Friday, June 22, 2007

Digital Media Conference at AFI/Silver Theater in Silver Spring, MD

I attended the Digital Media Conference today at the AFI Silver Theater in Silver Spring Md.

There were two keynote speakers (documentary filmmaker Robert Greenwald, discussed at this blog entry today, and Alex Welch, President and CEO of Photobucket.

There were numerous panels, about “Digital Media Trends to Watch”, “The State of the Digital Union”, “Is There a Business Model for Social Media & User-Generated Content?”; “What’s New in Web 2.0”; “The Digital Evolution of the Music Business”; “Internet Video and Big Media”; “Mobile Media”.

The overall tone of the conference bounded around over the question of the value of user-generated content, and its long-term challenge to the supremacy of conventionally licensed and distributed content, which used to keep the amount of content finite. The concern over professionalism was mentioned, including a reference to Andrew Keen ‘s new book “The Cult of the Amateur: How Today’s Internet Is Killing our Culture” (Review here.) Now, the challenge is how to get users to pay for a plentiful non-scarce resource. Of course, there is advertising (and automatically delivered ads), but another tool is to give away content free and ask consumers or visitors for support; some visitors will help if they believe that the publisher is on to something important to them.

IPO’s were getting harder because of Sarbannes-Oxley, but angel financing, from investors willing to accept some losing risks for “home runs”, was becoming common.

User-generated content, even video, is likely to eventually eliminate the need for middlemen or formal distribution companies, necessary in the physical world. One speaker encouraged web publishers to use widgets to enable users to participate. If you don’t trust your visitors, he asked, what good are you doing? One panel discussed virtual world websites like Second Life (there are several others), and admitted that they took a lot of time to learn but tended to captivate some visitors who liked becoming “avatars” in parallel worlds. (The idea certainly suggests some sci-fi screenplay scripts, doesn’t it.)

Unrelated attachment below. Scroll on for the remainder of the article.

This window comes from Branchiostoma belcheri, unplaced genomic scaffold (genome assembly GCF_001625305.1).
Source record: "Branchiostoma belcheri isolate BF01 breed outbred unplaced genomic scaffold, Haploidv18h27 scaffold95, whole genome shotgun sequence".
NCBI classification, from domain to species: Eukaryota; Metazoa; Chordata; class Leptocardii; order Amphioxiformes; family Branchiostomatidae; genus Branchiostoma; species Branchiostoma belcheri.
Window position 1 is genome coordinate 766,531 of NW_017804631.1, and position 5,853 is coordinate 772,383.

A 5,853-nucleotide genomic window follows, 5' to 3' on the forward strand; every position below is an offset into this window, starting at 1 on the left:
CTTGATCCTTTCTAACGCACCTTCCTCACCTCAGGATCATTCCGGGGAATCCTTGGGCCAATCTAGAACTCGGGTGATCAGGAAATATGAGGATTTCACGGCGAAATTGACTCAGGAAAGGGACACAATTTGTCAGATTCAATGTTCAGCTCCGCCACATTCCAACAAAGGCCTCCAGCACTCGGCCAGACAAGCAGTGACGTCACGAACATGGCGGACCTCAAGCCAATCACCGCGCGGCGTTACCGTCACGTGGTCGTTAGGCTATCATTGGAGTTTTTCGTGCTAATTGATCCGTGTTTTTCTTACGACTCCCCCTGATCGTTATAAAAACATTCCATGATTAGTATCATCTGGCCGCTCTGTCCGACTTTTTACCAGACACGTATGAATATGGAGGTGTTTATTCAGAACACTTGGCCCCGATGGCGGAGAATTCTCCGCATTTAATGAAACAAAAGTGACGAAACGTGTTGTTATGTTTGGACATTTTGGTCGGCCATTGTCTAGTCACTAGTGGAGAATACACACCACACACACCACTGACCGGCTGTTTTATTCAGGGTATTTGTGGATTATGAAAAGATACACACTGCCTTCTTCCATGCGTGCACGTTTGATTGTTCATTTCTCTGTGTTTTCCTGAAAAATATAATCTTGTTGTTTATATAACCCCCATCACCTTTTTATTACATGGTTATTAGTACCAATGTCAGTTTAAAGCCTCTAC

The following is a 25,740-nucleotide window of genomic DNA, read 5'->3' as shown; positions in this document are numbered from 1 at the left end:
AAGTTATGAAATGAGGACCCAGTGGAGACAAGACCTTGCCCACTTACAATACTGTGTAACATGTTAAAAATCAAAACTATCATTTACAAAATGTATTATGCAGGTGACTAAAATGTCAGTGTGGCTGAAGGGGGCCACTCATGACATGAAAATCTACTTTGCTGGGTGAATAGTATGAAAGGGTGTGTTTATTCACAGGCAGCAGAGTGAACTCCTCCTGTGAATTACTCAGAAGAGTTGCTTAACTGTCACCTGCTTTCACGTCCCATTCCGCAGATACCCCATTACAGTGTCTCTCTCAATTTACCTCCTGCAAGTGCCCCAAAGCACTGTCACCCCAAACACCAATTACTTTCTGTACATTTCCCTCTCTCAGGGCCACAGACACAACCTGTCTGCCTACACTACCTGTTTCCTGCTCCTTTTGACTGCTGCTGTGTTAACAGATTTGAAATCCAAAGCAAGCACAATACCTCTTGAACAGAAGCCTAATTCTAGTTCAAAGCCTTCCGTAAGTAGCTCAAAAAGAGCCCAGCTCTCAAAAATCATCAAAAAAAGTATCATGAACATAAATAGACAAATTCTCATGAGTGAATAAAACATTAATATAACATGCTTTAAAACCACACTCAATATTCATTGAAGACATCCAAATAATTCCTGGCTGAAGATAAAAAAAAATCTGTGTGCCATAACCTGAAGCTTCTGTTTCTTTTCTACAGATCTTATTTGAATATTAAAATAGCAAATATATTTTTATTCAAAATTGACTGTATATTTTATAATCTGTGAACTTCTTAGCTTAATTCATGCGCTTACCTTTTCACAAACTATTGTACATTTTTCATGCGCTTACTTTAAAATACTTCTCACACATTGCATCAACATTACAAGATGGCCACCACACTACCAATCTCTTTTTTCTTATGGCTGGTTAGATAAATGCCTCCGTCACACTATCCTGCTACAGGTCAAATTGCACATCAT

I asked two of the panels how they felt about all the recent media reports about employers becoming concerned over their associates’ personal blogs and checking profiles of job applicants. One of the panels considered this mainly an HR problem for employers, but not for the web industry as a whole. Another was more concerned, admitting that firings were happening, and that in specific industries there could be real problems with employee blogging because of specific liabilities, such as in pharmaceuticals, where suggesting a non-approved use of a drug can put one in jail. One panelist mentioned that more college kids were whitelisting their blogs and profiles. All the panelists agreed that teenagers and young adults tend to enjoy the limelight and don't have the same expectations of privacy as did earlier generations, and even this has unknown legal implications.

On mobile content, the panelists pointed out that wireless services still bill along a metered service philosophy, and are not as able to offer essentially unlimited content.

The final keynote speaker (Welch) noted that only about 2% of people who watch Internet video content regularly actually create and upload such content.

All of the panelists came from a social and economic background that stressed individual initiative and effort, and paid relatively little heed to business or familial hierarchy and "politics", compared to the sociology of the past.

There were a few exhibitors, including Deloitte, and particularly legal publishing company Pike & Fusher. This company is planning a conference on “Legal Risk Management in the Web 2.0 World, at the AED Conference Center at Connecticut Ave. NW, September 18, 2007. The contact is Meg Hargreaves. The conference appears important in view of topics already covered on this blog, because there is a session on “Citizen Journalism, Libel & Privacy,” addressing who should be held responsible for defamatory content, especially when it seems to be anonymous; and “Online Social Networks & Privacy,” which will deal with widespread reports that employers are checking profiles of job applicants.

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